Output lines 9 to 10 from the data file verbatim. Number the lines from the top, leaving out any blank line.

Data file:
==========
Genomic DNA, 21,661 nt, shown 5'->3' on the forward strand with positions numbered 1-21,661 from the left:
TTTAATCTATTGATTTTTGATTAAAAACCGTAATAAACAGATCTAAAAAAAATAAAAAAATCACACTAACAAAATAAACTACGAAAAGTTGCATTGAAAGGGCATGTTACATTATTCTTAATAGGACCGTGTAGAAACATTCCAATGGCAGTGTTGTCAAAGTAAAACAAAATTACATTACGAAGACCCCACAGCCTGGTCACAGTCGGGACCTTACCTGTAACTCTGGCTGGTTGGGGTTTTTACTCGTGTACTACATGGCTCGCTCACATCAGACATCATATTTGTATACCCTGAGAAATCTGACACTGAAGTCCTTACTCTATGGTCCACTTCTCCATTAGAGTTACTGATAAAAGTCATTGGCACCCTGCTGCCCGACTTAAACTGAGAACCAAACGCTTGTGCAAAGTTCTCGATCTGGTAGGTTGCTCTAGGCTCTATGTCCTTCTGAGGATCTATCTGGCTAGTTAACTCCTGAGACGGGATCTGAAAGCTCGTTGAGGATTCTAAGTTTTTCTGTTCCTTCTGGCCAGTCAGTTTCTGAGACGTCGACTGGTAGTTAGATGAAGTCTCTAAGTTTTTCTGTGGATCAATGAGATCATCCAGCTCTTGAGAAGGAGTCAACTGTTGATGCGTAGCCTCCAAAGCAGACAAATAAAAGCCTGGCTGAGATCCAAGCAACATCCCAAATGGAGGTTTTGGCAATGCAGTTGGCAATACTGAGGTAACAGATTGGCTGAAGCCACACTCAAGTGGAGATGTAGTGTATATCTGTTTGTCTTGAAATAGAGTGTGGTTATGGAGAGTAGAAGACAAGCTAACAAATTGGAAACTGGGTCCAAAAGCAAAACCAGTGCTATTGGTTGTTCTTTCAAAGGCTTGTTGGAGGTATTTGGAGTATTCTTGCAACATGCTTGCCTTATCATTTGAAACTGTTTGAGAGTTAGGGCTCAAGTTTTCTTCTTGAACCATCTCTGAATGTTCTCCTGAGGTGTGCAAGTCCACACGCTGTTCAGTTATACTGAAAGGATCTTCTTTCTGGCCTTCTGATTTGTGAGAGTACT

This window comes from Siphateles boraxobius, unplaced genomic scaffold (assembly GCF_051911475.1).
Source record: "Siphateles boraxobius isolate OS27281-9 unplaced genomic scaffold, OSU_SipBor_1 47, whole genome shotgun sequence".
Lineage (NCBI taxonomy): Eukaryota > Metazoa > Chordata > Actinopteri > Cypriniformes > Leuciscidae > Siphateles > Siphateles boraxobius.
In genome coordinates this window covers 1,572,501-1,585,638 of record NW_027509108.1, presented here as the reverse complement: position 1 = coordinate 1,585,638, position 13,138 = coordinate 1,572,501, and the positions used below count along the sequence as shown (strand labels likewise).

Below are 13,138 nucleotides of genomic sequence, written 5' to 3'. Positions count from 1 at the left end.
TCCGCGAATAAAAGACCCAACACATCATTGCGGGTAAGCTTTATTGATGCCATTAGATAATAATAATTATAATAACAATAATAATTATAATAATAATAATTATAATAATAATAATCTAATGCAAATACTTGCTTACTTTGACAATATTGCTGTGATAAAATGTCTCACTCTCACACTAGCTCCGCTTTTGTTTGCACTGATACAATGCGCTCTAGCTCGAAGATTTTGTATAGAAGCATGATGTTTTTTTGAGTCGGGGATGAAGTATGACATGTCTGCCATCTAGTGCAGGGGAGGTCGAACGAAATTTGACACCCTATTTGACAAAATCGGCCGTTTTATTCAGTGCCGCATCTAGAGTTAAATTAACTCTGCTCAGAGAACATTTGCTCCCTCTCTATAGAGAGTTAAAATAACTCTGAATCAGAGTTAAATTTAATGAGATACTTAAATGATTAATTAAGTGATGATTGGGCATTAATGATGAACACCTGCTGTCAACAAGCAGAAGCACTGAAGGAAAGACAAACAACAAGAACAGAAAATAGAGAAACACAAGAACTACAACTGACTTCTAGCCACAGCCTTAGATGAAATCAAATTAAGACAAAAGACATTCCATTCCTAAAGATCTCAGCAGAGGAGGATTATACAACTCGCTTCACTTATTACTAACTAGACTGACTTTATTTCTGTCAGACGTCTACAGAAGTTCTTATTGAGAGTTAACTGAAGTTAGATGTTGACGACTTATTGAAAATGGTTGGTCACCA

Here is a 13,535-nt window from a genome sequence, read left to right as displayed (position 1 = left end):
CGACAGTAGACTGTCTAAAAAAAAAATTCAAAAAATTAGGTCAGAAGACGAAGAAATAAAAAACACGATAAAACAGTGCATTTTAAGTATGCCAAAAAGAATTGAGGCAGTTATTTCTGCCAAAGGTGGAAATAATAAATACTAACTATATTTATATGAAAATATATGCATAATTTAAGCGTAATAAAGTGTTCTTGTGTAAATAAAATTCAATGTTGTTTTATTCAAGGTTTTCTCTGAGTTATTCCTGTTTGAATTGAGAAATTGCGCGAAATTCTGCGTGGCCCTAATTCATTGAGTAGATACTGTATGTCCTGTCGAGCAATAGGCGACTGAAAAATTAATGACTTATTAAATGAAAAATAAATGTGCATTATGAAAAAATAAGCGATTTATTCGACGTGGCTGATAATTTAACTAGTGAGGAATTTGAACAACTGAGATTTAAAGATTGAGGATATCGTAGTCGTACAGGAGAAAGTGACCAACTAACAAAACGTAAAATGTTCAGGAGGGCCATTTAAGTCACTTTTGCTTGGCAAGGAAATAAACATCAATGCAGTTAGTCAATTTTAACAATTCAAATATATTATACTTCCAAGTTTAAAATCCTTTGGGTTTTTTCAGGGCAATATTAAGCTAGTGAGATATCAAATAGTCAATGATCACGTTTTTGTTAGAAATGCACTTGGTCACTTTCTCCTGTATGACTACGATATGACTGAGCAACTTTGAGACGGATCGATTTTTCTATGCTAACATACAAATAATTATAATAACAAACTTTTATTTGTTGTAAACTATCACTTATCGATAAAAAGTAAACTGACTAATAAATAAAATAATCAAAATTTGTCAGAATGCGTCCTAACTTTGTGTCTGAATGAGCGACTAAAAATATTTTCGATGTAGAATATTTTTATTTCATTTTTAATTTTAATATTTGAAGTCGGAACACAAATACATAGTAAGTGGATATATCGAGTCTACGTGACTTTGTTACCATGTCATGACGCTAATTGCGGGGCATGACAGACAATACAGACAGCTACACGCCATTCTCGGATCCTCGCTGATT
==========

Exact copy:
Here is a 13,535-nt window from a genome sequence, read left to right as displayed (position 1 = left end):
CGACAGTAGACTGTCTAAAAAAAAAATTCAAAAAATTAGGTCAGAAGACGAAGAAATAAAAAACACGATAAAACAGTGCATTTTAAGTATGCCAAAAAGAATTGAGGCAGTTATTTCTGCCAAAGGTGGAAATAATAAATACTAACTATATTTATATGAAAATATATGCATAATTTAAGCGTAATAAAGTGTTCTTGTGTAAATAAAATTCAATGTTGTTTTATTCAAGGTTTTCTCTGAGTTATTCCTGTTTGAATTGAGAAATTGCGCGAAATTCTGCGTGGCCCTAATTCATTGAGTAGATACTGTATGTCCTGTCGAGCAATAGGCGACTGAAAAATTAATGACTTATTAAATGAAAAATAAATGTGCATTATGAAAAAATAAGCGATTTATTCGACGTGGCTGATAATTTAACTAGTGAGGAATTTGAACAACTGAGATTTAAAGATTGAGGATATCGTAGTCGTACAGGAGAAAGTGACCAACTAACAAAACGTAAAATGTTCAGGAGGGCCATTTAAGTCACTTTTGCTTGGCAAGGAAATAAACATCAATGCAGTTAGTCAATTTTAACAATTCAAATATATTATACTTCCAAGTTTAAAATCCTTTGGGTTTTTTCAGGGCAATATTAAGCTAGTGAGATATCAAATAGTCAATGATCACGTTTTTGTTAGAAATGCACTTGGTCACTTTCTCCTGTATGACTACGATATGACTGAGCAACTTTGAGACGGATCGATTTTTCTATGCTAACATACAAATAATTATAATAACAAACTTTTATTTGTTGTAAACTATCACTTATCGATAAAAAGTAAACTGACTAATAAATAAAATAATCAAAATTTGTCAGAATGCGTCCTAACTTTGTGTCTGAATGAGCGACTAAAAATATTTTCGATGTAGAATATTTTTATTTCATTTTTAATTTTAATATTTGAAGTCGGAACACAAATACATAGTAAGTGGATATATCGAGTCTACGTGACTTTGTTACCATGTCATGACGCTAATTGCGGGGCATGACAGACAATACAGACAGCTACACGCCATTCTCGGATCCTCGCTGATT